The Rose - Performing Art for Children and Families

Enriching the lives of children and their families
through live theater and arts education.


Dec. 6-29

Journey through a magical wardrobe into another world!  Four children are whisked away from a troubled time in England to fulfill their destinies in the enchanted land of Narnia.  This musical version of C.S. Lewis’ classic children’s novel explores the epic battle between good and evil with memorable characters, spectacular settings and daring adventures.

Themes:  Fulfilling Destiny, Courage, Sacrifice

Musical Fantasy • Best for ages 6-13 • 2 hours with intermission

  • Based on “The Lion, the Witch, and the Wardrobe” by C.S. Lewis
    Book by Jules Tasca
    Music by Thomas Tierney
    Lyrics by Ted Drachman

    Artistic Credits
    Director: Jesse Jou
    Musical Director: Jerry Brabec
    Choreographer: Sue Gillespie Booton
    Fight Choreographer: Vincent Carlson-Brown
    Scenic Designer: Edward Matthew Walter
    Lighting Designer: Kyle L Toth
    Costume Designer: Sherri Geerdes
    Stage Manager: Angel Emerson
    Assistant Stage Managers: Alyssa Bryan, Megan Nitschke

    Aslan/Kirke/Christmas: Walter Shatley
    White Witch/MacReady: Kirstin Kluver
    Mr. Beaver: Patrick Wolfe
    Mrs. Beaver: Louisa Foster
    Dwarf: Nicklaus Knipe
    Fenris Ulf: Patrick Kilcoyne
    Tumnus: Wai Yim
    White Stag/Wolf: Scott Gaines
    Reindeer 1/Cruelie: Jesse Wohlman
    Reindeer 2/Second Cruelie: Michael Wilhelm
    Bull/Standard Bearer: Roderick Tilmon
    Glimfeather the Eagle/Standard Bearer: Samantha Shatley
    Leopard/Standard Bearer: Shannon Lampkin
    Peter Pevensie: Kevin Mikuls
    Susan Pevensie: Laura Davis
    Edmund Pevensie: Max Hauze
    Lucy Pevensie: Emma Dougherty
    Dryad 1/Statue 1: Emma-Kate Brown
    Dryad 2/Statue 2: Audrey McMullen
    Dryad 3/Statue/Cruelie Hag: Niara Willams
    Dryad 4/Statue/Second Cruelie Hag: Aidan Hay
    Fox/Statue 3: Ashley Fitl
    Squirrel/Statue 4: Austin Lempke
    Rabbit/Statue 5: Kelly Kroeger
    Dog/Standard Bearer: Jimmy Nguyen

    Production Credits
    Production Manager: Jennifer Collins Hard
    Technical Director: Grant Hilgenkamp
    Lighting and Audio Director: Kyle L. Toth
    Properties Master: Liz Spray
    Scenic Charge Artist: Lauren Crabtree
    Master Carpenter: Michael Fortkamp
    Make Up Designer: Erin Bragg
    Costume Shop Forman: Callyann Casteel
    Dance Captain: Nicole Korpela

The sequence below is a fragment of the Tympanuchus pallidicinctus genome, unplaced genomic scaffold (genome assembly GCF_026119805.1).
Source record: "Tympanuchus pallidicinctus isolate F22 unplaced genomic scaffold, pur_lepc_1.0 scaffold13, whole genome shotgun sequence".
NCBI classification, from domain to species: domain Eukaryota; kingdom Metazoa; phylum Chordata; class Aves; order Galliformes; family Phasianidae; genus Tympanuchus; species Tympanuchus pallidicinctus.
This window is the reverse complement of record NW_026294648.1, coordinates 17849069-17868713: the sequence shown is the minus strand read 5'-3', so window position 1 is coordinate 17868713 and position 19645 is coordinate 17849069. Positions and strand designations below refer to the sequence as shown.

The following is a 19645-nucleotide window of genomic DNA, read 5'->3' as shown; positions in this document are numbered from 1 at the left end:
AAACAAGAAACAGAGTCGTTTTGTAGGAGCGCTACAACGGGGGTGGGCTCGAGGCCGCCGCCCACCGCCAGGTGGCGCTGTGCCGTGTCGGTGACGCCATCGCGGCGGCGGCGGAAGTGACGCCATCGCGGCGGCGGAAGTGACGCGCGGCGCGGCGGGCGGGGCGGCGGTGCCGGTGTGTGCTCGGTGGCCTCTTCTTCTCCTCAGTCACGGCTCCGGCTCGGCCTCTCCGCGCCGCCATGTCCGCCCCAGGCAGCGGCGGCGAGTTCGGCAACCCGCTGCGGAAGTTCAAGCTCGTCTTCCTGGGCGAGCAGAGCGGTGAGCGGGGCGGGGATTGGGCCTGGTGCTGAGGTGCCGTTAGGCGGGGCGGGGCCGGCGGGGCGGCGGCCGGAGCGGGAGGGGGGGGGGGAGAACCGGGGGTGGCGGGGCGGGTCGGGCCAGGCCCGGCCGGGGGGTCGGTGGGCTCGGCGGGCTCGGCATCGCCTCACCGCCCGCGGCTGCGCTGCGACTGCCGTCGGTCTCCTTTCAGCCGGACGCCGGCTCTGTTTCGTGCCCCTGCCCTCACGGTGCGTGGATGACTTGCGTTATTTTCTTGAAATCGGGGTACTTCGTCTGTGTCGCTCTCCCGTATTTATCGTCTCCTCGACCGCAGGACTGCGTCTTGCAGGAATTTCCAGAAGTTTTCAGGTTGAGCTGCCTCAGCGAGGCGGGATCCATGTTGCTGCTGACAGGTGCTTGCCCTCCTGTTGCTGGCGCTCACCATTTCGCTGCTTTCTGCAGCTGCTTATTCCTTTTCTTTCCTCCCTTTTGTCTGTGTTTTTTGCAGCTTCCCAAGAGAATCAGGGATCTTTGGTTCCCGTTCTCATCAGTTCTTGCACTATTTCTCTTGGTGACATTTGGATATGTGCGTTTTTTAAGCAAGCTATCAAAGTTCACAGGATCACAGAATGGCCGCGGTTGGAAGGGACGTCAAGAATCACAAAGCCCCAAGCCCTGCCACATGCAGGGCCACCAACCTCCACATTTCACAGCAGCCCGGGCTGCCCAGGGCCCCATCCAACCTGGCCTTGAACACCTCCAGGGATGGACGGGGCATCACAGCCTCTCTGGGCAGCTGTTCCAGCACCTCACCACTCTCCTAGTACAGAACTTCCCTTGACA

Fight Captain: Walter Shatley
    Sound Board Operator: Kat Harper
    Fly Rail Operator: Shawn Carter
    Spot Light Operators: Kingsley Kadey, Alex Bechdolt
    SFX Operator: John Horton
    Education Representative: Nicole Korpela
    Technical Interns: Alyssa Bryan, Kat Harper, Julia Lisowski


  • From the Director
    On one level, Narnia is a simple fairy tale, but like so many ‘simple’ fairy tales, it has some serious things to say about how we live in the world. The story tackles some pretty big questions about ethics, faith, the nature of violence, and ultimately, grace. To me, it is a story of four children who have been uprooted from their home during a time of war. They are dealing with extremely stressful circumstances. Being just children, they are handling the situation in a way that emotionally resonates with everyone. On top of that, they are pulled into a magical world ruled by a tyrant and they discover it is their destiny to
    topple this tyrant. It is really going from the frying pan into the fire for them. There is a heart of seriousness to the story that I want to honor. It is a show for children, but it is a show that tells children how to grow up. For children so small, they have to grow up quite a lot in the play. The journey teaches these children the strength, courage, and resiliency to become good, noble adults, especially when things are very hard.

    Show Director Jesse Jou

  • Narnia coming to life at Rose Theater – Omaha World Herald, Dec. 5, 2013

    Narnia opens doors at The Rose Theater – Daily Nonpareil, Dec. 5, 2013

  • This show will be interpreted for the hearing impaired on Saturday, Dec. 21st at 2 pm.

    Going to The Rose Guide
    It’s almost time for our next production, Narnia, a musical version of the first beloved novel in The Chronicles of Narnia series by C.S. Lewis! We’ve assembled some special information to help you and your family to get ready for the upcoming for performance. Before you go to the show, you might want to take a few moments to review this
    “Know Before You Go” Guide so everyone will know what to expect from the performance!

    The Story You Will See